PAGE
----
Structured Finance Association: Signing of LIBOR Legislation in ‘Omnibus’ A ‘Major Victory’ For Millions of Americans
The Structured Finance Association (SFA) applauded President Joe Biden for signing the Consolidated Appropriations Act, 2022 – also known as the “omnibus” government funding bill – into law. The bill includes language that will ease the transition away from the London Inter-Bank Offered Rate (LIBOR), which is the benchmark index currently used to determine the interest rate that investors receive on floating-rate bonds and consumers and businesses pay on some loans. Inclusion of the language comes after U.S. Senators Jon Tester (D-Mont.), Thom Tillis (R-N.C.), Senate Banking Committee Chairman Sherrod Brown (D-Ohio), Ranking Member Pat Toomey (R-Penn.), Jack Reed (D-R.I.), Bill Hagerty (R-Tenn.), Mark Warner (D-Va.), and Mike Rounds (R-S.D.) introduced the Adjustable Interest Rate (LIBOR) Act earlier this month and follows House passage of companion legislation in December by a vote of 415 to 9.
“This is a major victory and will prevent confusion and disruption for millions of American households and businesses,” said Michael Bright, CEO of the Structured Finance Association. “By providing a smooth transition away from LIBOR, this law sets a clear path forward for the roughly $16 trillion of contracts with no realistic means to be renegotiated or amended – including fixed income bonds, mortgages, student loans, and business loans. We appreciate the bipartisan leadership in both the Senate and House and applaud President Biden for signing this legislation into law.”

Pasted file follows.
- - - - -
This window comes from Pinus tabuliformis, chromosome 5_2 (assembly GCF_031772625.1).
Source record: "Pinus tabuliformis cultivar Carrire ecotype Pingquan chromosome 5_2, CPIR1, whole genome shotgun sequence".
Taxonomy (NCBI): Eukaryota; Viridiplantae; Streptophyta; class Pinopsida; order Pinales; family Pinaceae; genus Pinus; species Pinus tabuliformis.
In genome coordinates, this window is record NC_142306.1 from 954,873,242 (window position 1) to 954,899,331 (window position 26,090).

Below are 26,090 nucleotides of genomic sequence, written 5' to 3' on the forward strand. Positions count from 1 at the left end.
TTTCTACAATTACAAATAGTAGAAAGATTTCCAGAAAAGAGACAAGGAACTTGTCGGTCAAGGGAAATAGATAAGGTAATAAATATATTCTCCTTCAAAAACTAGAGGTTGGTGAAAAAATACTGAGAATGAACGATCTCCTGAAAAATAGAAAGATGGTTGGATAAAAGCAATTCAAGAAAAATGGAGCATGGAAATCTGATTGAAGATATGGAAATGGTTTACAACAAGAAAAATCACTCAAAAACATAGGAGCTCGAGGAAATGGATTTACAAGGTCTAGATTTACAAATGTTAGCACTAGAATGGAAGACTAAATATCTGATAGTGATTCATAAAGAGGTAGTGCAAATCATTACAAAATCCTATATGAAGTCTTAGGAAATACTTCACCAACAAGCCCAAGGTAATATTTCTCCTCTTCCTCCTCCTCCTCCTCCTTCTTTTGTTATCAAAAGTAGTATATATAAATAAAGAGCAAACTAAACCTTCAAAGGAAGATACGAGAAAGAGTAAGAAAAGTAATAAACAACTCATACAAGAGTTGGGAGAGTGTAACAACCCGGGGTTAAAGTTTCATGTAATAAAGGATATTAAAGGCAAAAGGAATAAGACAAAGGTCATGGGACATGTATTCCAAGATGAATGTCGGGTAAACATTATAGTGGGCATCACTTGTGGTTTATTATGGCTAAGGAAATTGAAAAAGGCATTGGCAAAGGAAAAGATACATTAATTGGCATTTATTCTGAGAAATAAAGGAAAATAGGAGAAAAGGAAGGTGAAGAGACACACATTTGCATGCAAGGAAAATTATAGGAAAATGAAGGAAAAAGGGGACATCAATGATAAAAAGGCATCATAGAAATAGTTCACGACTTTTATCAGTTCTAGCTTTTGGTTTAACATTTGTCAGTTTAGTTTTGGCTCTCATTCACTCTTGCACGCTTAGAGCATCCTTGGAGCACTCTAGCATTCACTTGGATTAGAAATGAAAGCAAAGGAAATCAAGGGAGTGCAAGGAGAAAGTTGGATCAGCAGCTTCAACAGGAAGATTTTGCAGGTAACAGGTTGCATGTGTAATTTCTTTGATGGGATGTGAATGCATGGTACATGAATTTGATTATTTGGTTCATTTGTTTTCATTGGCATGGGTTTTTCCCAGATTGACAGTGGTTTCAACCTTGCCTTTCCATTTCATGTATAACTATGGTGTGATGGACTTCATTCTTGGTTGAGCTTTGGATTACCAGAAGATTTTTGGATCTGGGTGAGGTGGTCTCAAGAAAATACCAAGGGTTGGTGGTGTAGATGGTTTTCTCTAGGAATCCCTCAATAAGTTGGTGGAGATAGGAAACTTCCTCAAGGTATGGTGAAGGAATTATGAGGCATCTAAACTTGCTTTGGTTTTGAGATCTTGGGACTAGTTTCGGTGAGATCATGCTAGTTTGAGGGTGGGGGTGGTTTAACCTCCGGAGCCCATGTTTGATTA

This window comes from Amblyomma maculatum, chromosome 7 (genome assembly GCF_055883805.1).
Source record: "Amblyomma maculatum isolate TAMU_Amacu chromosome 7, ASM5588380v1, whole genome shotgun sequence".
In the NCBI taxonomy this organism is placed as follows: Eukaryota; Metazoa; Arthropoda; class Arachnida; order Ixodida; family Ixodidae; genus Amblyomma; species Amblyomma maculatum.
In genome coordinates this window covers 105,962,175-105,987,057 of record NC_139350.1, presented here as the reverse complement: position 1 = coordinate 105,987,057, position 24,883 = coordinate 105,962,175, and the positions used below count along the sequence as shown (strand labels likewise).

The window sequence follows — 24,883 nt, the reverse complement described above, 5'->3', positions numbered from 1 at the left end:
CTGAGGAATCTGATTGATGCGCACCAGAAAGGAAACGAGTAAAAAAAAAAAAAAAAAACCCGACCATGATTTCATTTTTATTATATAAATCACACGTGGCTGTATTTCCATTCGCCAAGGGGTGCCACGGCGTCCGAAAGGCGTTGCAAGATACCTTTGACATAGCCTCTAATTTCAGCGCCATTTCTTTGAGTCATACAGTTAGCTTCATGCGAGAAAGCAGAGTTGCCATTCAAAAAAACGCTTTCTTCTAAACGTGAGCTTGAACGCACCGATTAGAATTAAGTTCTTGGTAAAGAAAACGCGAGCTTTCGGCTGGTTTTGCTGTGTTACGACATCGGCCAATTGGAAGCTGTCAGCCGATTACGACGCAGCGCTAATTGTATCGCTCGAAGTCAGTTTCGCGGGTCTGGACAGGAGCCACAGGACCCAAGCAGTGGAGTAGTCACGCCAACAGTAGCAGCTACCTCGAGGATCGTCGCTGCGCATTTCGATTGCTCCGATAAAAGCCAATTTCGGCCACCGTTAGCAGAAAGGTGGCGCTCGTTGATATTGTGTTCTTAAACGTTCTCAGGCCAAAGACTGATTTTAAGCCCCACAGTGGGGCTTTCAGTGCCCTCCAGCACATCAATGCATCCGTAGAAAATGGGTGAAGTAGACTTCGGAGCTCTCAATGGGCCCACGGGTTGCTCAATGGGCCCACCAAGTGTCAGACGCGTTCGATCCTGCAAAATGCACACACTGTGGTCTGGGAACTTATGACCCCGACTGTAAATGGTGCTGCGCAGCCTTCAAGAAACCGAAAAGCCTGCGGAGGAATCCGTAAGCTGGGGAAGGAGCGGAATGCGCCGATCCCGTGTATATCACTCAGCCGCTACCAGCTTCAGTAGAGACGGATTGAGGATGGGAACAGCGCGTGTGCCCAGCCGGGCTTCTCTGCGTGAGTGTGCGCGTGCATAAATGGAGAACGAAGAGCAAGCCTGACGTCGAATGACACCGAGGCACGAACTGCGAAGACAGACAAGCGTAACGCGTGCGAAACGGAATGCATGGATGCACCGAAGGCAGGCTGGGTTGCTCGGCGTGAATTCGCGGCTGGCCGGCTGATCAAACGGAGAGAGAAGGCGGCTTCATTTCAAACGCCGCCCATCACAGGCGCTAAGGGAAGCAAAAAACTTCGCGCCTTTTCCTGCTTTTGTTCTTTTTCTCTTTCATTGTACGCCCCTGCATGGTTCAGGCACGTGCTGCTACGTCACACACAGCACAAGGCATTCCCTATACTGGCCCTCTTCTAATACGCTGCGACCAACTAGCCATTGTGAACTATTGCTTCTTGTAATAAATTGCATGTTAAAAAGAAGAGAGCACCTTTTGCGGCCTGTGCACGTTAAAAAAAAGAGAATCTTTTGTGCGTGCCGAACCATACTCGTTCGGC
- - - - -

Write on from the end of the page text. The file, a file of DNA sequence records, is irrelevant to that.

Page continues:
In November, Bright testified before the Senate Banking Committee, telling Congress the roughly $16 trillion in “tough legacy” contracts that have no realistic means to be renegotiated and amended prior to the cessation of LIBOR “impact a broad range of American households and communities” and pose a “serious risk to the financial system” absent legislative action. SFA has been a leading voice in the massive effort to smoothly transition away from LIBOR and was joined by other leading financial services industry groups in announcing support for House-passed legislation in July.
Bright, who penned an op-ed in the Financial Times calling for federal legislation to “end this saga once and for all,” told the Senate Banking Committee in 2021: “After lengthy deliberation and debate, a consensus position across the entire market has emerged that a federal safe harbor for the transition of these tough legacy contracts is the only option to avoid costly litigation and consumer and investor disruption. The many other alternatives examined were simply inoperable. We now see that, absent federal legislation, retirees and savers who hold trillions of dollars of impacted bonds will be forced to absorb tens of billions of dollars in legal costs.”
SFA was joined by 22 other financial services trade associations in calling for enactment of the legislation. Text of the letter is available here.